Deer Tick – Black Dirt Sessions
Partisan Records: 2010
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It’s easy to forget – or sometimes hard to believe – that John McCauley III, lead singer-songwriter of the burgeoning rock outfit Deer Tick, is just 24 years old. To hear his rough hewn lyrics delivered straight-faced through a sandpaper voice, to see the band springing up on “Next Best Thing” lists, given main stages at monstrous festivals, headlining national tours, for all these heady successes, McCauley is still just 24.
Deer Tick’s youthful exuberance has led to incessant touring and resulted in tremendously entertaining live shows. McCauley bravely wore a flowered sun dress at the Coachella festival and the group routinely shotgun beers on stage. In short, the band is raucous, brash and everything else you want in a rock-and-roll outfit.
So it’s somewhat of a surprise that their latest offering The Black Dirt Sessions (released June 9, Partisan Records) is so … mature. Trading his axe for a piano, McCauley comes across weary, somber and serious. Song titles like “Goodbye, Dear Friend” and “Sad Sun” promise – and deliver – healthy helpings of heaviness. The result is disarming in doses; more often, simply disappointing. When another song (“When She Comes Home”) opens with “The whole world is wrong today,” you sort of just hope he’ll snap out of it and suggest a drink (or ice you).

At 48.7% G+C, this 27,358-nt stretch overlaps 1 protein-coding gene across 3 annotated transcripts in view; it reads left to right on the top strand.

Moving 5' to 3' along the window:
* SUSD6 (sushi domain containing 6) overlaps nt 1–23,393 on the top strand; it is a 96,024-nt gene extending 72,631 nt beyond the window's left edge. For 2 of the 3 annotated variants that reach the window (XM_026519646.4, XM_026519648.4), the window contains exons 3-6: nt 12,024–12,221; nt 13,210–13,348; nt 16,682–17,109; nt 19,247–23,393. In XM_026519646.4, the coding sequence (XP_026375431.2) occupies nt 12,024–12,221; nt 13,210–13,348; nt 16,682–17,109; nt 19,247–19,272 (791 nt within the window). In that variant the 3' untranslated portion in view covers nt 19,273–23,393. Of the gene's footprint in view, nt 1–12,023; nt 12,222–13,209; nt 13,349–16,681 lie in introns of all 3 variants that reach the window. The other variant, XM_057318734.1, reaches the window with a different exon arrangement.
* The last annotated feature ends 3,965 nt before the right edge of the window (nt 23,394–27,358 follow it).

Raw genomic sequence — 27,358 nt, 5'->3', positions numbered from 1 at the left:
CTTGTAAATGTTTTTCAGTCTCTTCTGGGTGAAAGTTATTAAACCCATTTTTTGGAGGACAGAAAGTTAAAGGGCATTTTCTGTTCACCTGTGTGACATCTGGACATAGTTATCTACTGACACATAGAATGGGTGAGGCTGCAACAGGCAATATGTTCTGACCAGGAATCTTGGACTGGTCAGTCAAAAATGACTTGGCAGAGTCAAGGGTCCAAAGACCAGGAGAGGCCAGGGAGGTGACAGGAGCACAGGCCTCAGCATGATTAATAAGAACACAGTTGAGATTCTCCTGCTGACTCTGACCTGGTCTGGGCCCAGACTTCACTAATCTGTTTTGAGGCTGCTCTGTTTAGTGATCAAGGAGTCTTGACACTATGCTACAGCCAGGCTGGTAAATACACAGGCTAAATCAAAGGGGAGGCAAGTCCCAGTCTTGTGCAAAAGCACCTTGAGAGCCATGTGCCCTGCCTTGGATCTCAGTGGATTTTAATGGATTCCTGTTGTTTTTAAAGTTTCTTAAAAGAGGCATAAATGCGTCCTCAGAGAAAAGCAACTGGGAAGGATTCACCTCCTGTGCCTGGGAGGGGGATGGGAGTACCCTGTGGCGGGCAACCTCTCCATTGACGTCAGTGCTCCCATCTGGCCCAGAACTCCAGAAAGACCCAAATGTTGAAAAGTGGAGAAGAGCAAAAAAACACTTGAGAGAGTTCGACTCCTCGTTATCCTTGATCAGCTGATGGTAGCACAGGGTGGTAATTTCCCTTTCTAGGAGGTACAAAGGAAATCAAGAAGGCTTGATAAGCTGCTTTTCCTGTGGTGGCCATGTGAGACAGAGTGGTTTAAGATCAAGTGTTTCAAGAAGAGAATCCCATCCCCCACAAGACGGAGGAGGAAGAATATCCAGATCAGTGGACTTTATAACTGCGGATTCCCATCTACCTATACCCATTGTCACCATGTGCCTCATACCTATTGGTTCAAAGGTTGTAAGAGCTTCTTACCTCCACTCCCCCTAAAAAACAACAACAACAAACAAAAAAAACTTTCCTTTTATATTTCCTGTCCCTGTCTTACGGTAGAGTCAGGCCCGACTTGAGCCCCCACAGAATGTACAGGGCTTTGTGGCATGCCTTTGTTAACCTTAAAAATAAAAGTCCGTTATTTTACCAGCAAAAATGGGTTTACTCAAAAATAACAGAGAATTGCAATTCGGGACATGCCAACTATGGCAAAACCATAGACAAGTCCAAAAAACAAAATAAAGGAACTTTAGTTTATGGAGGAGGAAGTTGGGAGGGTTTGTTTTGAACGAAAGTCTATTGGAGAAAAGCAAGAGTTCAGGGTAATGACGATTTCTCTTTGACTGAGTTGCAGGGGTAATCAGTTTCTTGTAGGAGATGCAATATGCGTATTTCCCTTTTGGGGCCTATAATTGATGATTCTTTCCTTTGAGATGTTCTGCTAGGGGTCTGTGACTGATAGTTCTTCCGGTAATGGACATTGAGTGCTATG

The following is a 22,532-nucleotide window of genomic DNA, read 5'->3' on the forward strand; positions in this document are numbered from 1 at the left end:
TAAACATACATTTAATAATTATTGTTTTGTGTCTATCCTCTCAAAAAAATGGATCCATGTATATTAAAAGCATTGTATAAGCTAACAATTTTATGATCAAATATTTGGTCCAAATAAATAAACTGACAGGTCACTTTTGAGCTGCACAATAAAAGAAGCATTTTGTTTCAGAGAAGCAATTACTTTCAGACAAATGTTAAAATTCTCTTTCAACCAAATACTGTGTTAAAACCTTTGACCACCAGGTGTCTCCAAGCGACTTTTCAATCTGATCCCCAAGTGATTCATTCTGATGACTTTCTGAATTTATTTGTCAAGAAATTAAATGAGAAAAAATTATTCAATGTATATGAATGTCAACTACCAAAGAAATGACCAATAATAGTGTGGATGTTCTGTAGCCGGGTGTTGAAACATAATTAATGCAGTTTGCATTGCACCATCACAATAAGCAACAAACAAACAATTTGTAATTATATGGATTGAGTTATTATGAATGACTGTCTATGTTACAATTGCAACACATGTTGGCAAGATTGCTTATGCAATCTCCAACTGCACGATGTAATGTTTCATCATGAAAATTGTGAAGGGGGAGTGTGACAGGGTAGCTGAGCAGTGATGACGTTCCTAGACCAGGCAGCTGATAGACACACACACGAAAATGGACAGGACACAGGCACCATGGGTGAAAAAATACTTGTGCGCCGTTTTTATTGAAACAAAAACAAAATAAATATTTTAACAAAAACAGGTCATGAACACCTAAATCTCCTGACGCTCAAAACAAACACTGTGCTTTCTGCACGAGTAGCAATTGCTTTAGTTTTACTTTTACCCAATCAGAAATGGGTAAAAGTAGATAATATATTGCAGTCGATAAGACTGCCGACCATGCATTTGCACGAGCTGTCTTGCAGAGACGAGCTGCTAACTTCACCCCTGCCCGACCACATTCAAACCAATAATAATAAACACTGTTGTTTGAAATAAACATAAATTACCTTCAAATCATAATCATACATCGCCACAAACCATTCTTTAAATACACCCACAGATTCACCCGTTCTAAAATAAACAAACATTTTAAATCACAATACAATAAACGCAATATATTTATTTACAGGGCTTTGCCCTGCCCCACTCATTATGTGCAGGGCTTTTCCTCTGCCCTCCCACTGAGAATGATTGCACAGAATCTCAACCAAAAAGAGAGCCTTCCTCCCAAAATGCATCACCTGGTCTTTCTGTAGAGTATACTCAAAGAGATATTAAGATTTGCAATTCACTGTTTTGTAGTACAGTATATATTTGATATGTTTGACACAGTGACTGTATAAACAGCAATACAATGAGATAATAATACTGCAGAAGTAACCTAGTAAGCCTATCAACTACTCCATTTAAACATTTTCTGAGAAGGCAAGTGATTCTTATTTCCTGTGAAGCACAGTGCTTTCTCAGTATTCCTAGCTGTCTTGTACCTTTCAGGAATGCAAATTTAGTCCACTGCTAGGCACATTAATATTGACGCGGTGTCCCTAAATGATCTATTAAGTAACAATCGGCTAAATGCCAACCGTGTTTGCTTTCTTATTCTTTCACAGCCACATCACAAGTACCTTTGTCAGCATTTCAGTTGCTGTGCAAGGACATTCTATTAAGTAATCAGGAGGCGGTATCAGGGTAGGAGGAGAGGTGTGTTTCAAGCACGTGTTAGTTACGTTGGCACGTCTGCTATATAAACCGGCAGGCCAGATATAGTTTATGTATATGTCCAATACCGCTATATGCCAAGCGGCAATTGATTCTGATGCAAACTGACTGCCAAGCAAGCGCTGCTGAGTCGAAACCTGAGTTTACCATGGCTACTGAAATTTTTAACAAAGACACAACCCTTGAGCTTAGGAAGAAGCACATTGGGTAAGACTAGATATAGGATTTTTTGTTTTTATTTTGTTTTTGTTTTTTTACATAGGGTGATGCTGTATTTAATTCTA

This is not to say the album is completely devoid of keepers. “Twenty Miles” is a pretty, if repetitive, tune that hums along atop a bowed upright bass. “Blood Moon” is an evocative exercise in muddy Southern Rock, McCauley’s voice and story-telling sounding akin to a full moon on a dark night. The slow-building burn “Mange” smolders with their typical energy and displays improved musicality, all portending well for future efforts.
In the end, the songs from The Black Dirt Sessions will likely fall nicely into place in their diverse, Devil-may-care concerts. Perhaps it’s not bad there are growing pains, expanding into dramatic, darker songs; but with such mixed results, it unfortunately comes across as drawn out therapy session. And though listening to a friend’s problems is important, having fun makes for better stories.